Leading a Classroom


Your Journey as a Corps Member

As a leader, you will shape your experience. Here’s what you can expect throughout your two years in the corps, and beyond as a Teach For America alumnus.

  • Your Journey Starts in Your Region
  • Summer Training
  • Getting Hired
  • Your First Year: Challenges & Wins
  • Your Second Year: Hitting Your Stride
  • Joining the Alumni Network
A close-cropped photo of a school bus with the sun rising over the city in the background.


You’ll join a coalition of changemakers in one of 53 regions, each with a unique opportunity for impact.

Before attending summer training, you will spend time in your assigned region getting to know your fellow corps members and alumni.

This is a time to get to know the community, ask big questions, and challenge your assumptions. Understanding the local story of education in your community will make a you a stronger leader.

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You’ll begin to actively prepare to lead a classroom by participating in an intensive summer training program. You will build a strong foundation for lesson planning and begin gaining classroom experience by teaching summer school alongside a veteran teacher and a teacher coach.

Your experience at summer training will lay the groundwork for continuing to improve your teaching practice through ongoing coaching.

What is summer training really like? Watch a video diary of 2015 corps members sharing their experiences during summer training in Houston.

A close cropped photo of a white man and African American woman seated at a table together.


As a corps member, you will be hired as a full-time, salaried employee of your school district, charter school, or other employer. Your experience throughout the hiring process may look a little different depending on where you are teaching. 

For many corps members, the hiring process takes place in the weeks between summer training and the beginning of the school year. You will likely need to pass several subject-matter tests in order to qualify for teaching positions.
Regions have partnerships with school districts that are interested in hiring corps members, and in most cases you will go through a formal interview and hiring process.

You will prepare to have a great interview with principals with the support and coaching from alumni who have been through the process.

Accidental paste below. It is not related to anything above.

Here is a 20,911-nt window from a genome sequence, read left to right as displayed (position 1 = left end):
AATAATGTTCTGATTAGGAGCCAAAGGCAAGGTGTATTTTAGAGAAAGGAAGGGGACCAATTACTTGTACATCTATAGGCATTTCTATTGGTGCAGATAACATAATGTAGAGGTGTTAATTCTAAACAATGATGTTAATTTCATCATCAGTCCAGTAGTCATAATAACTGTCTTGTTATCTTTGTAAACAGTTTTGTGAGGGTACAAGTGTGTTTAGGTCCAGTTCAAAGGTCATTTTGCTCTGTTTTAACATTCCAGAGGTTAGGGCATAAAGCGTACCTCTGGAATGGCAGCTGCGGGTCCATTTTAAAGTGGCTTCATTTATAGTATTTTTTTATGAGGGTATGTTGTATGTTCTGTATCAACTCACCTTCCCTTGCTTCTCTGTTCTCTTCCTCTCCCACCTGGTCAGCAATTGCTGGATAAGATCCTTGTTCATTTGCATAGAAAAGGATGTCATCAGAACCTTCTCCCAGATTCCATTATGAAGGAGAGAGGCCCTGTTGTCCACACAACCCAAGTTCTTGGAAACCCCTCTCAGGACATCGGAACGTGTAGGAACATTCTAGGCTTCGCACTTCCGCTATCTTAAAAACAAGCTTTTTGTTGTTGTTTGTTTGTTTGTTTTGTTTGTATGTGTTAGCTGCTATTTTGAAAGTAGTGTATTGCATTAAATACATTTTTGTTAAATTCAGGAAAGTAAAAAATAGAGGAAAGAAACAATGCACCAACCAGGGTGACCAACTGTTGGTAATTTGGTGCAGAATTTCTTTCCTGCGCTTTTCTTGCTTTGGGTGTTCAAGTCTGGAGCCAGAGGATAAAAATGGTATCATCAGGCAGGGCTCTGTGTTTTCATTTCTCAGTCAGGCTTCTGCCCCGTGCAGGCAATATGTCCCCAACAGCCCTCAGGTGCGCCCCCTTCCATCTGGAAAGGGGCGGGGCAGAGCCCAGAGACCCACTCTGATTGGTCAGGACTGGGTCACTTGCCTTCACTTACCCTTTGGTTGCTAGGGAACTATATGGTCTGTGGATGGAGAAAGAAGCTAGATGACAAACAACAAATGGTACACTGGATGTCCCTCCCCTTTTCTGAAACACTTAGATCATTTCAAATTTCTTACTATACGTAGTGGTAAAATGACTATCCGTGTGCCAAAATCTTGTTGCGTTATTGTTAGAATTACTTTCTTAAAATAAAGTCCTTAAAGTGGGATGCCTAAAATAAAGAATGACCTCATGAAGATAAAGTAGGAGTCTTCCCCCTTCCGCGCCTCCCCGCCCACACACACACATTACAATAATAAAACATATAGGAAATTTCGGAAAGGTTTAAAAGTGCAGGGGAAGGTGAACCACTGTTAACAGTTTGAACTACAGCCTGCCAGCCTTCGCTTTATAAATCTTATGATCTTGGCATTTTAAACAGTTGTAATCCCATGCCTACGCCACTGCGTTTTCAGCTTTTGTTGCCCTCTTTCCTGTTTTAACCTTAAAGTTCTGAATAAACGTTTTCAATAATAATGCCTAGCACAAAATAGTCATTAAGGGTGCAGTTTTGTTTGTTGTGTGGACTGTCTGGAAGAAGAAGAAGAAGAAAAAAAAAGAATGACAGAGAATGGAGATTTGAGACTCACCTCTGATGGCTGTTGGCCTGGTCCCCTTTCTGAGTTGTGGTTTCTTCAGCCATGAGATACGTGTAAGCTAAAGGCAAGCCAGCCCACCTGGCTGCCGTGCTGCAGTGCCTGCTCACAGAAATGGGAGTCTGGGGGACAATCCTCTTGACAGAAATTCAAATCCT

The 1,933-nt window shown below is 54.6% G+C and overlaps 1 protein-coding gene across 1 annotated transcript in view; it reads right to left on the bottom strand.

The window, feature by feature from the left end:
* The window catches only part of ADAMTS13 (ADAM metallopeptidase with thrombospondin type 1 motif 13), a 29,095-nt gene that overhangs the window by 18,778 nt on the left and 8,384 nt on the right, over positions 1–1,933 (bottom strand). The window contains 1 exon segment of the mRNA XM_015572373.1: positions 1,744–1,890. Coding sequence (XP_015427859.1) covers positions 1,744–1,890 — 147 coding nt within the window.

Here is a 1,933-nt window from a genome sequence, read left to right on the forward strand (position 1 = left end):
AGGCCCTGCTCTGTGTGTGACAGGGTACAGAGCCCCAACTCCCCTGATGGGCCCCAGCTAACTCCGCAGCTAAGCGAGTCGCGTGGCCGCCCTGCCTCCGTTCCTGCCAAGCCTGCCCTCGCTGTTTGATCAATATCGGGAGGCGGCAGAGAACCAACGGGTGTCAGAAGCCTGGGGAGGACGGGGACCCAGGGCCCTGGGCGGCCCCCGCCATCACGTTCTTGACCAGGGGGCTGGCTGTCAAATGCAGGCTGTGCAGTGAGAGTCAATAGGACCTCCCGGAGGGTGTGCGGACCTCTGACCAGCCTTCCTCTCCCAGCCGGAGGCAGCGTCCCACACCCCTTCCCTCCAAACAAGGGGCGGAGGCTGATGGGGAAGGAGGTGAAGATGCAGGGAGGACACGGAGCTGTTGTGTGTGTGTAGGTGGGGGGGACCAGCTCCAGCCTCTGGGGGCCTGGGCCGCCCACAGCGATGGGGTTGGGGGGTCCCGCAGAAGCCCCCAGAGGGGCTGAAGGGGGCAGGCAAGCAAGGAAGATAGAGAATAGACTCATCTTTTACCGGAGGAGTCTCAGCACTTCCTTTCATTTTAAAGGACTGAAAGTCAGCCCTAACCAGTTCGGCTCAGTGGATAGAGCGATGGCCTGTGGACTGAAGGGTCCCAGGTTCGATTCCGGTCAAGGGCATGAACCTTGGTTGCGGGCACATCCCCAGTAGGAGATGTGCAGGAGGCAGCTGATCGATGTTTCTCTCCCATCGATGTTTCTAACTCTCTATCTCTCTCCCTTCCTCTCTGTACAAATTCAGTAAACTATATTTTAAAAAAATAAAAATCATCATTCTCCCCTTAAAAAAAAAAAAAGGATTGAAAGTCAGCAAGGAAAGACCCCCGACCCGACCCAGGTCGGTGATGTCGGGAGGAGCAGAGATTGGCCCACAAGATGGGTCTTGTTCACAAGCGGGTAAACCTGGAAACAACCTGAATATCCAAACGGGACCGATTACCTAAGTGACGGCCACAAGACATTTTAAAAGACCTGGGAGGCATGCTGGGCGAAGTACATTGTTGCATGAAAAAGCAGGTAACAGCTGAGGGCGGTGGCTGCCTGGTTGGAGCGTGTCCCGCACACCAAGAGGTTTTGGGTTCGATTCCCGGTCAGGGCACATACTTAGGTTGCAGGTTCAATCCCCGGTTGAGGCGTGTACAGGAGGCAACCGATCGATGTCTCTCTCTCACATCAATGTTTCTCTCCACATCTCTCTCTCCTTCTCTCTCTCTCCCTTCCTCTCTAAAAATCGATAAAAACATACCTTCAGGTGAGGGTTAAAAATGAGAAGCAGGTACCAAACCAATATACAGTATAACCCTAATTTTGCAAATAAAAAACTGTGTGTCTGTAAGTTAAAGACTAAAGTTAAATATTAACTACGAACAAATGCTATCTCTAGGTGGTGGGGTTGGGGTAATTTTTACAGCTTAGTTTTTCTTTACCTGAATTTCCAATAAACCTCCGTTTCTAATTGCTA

A teacher's roster showing student progress with tiny star stickers.


You will likely balance a lot of responsibilities during a typical day. Planning and leading lessons, managing your classroom and administrative work are all part of your role as a classroom leader. The learning curve is steep. But there’s no greater reward than seeing your students progress as a result of your hard work.

In addition to teaching during the day, you may be taking classes with other corps members in the evenings and weekends to earn your teaching certification. In most regions, you can also choose to earn an optional Master’s degree during your time in the corps.

You will build relationships with fellow corps members, your teacher-coach, and colleagues at your school that will last a lifetime. You will also join our diverse community of 53,000 leaders who will lend advice, insight, and support.

A young African-American woman working with young students in her classroom.


You will likely find that your second year is one marked by big impact. Perhaps this is why so many corps members choose to continue teaching for longer than two years. 

For some corps members this means seeing students move up several grade levels in reading and math, or seeing students graduate on grade level. 

A large group of people gather in a convention hall under a banner that reads, "Together We Rise."


Your corps experience will invite you into a diverse network of leaders who are passionate about making positive social change from all sectors. While the majority of alumni continue working in roles impacting education in low-income communities, others go on to become equity-driven doctors, socially conscious business leaders, and civil rights attorneys. Whatever path you choose, you will find that your experience in the classroom has ignited your passion and changed you forever.

What Your Day Could Look Like


Your Role as a Teacher